It seems as if you are talking about two concepts here. I am struggling to identify them and understand how they fit. Talking about them here may help coalesce my thinking.

    First, you say that modern liberals want to ensure that people have the ability to act on their rights. This seems to translate into "ensure that people have, or can get, the basic necessities so that they can be free to exercise their rights". So people's ability to exercise their rights is a function of having their basic necessities met? This is a tough pill to swallow since it opens the door to entitlements and its scope is dependent on what you define as basic necessities. Food, water, shelter, education, healthcare, internet, ... This is one aspect of a big government - one that spends a lot of money on people that don't earn their way in the world. It fosters that dependence, which I believe you said you object to.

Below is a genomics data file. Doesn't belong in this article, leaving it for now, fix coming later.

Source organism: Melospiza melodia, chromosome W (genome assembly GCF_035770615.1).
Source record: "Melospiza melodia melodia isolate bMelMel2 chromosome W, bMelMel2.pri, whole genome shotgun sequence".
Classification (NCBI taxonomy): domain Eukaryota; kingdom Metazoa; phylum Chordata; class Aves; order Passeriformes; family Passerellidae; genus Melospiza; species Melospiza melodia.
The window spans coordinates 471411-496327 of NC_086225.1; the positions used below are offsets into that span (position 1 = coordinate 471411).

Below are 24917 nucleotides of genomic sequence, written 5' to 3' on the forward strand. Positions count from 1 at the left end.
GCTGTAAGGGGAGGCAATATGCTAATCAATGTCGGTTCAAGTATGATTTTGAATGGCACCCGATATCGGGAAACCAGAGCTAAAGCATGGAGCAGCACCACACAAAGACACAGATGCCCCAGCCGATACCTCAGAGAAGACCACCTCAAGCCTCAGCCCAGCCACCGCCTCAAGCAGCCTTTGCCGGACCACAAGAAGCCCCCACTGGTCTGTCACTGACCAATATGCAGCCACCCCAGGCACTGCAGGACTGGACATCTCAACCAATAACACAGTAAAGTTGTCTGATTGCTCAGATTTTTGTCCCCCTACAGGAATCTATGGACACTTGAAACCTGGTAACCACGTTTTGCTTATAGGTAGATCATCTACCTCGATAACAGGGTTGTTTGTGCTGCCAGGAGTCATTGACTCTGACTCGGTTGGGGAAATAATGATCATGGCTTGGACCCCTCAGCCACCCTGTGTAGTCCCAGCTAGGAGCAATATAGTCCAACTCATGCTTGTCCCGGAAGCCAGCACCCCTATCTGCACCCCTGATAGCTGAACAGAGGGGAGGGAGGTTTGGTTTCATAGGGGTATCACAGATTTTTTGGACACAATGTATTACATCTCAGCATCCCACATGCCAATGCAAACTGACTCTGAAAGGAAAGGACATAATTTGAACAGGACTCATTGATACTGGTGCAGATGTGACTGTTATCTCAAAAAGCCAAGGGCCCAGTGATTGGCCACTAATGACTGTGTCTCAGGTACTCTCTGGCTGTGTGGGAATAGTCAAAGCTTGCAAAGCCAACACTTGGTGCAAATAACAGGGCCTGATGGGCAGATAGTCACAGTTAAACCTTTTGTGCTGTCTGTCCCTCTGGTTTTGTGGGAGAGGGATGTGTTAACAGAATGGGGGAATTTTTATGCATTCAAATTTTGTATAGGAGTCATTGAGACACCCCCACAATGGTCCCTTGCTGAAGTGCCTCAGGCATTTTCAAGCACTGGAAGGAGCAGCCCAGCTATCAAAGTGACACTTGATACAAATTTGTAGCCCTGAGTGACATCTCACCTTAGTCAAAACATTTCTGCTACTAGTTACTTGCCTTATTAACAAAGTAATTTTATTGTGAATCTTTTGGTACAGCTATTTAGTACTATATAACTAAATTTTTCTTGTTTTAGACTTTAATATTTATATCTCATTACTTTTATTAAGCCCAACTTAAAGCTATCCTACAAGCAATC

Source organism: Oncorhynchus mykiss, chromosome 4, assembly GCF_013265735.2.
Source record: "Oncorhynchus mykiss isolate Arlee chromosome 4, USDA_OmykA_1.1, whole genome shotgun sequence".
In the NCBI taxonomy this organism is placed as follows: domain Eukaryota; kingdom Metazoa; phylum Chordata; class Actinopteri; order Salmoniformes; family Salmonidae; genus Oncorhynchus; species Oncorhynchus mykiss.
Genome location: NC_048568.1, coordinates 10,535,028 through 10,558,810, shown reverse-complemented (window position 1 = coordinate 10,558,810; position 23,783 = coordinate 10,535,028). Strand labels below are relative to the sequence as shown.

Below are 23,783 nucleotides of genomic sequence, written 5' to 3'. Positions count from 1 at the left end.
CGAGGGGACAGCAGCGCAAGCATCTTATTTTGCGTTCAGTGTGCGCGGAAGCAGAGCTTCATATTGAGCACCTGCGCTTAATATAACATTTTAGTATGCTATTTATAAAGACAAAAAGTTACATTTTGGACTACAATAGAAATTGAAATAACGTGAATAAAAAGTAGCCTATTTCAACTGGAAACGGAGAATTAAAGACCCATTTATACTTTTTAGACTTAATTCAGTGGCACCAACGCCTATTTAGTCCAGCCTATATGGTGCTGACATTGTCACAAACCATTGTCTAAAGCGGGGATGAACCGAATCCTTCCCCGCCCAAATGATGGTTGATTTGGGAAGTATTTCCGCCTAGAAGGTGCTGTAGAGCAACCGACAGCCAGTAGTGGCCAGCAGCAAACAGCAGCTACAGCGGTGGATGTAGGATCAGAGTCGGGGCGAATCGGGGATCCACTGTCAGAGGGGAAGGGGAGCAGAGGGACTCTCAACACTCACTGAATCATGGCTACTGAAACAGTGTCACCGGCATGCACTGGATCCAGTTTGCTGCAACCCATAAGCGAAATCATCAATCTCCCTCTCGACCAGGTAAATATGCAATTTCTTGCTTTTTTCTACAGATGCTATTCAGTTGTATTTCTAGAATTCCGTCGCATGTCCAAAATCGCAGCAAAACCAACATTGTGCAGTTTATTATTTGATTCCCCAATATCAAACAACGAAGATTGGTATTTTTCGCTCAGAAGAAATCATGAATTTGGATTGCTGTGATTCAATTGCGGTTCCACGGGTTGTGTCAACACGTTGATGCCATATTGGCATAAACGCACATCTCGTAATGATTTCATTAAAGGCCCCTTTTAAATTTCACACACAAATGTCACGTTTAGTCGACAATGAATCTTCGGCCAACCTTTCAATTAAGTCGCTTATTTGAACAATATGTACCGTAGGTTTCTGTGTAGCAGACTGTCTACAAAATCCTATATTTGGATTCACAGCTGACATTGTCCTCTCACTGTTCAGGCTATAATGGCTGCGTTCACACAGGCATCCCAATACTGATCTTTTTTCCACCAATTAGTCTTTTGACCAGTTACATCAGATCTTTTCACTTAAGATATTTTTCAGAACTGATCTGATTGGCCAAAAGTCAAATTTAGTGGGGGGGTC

Second, you say: "the idea that a person impaired by or dependent upon drugs might not be capable of making effective decisions for themselves". So here big government seems to threaten to make people's decisions for them if they are found to be incapable of doing so themselves. Very scary. How does government determine who is fit to make their own decisions or not? Can people not be free to make bad decisions? This is related to the second questions I asked below.

    As a direct case in point, look at all the financial and legal havoc wreaked upon peoples' lives because of misguided drug policy and how they still use cannabis and other, more directly harmful drugs. Even with all of the advertising and educational efforts we make to steer people away from drug abuse, people still destroy their lives with alarming regularity.
    Seems this is an argument that the War on Drugs is a failure, and that is not even accounting for all the crime that the War on Drugs creates. Demand has gone up over the years. You cannot force people to make good decisions.

    Or to stray from the topic, we can examine the obesity epidemic and some of its root causes. Tobacco. Multi-level marketing schemes. Email scams. High-risk mortgages.
    I think the government role in addressing these issues should be limited. This probably makes me more of a libertarian than a Whig.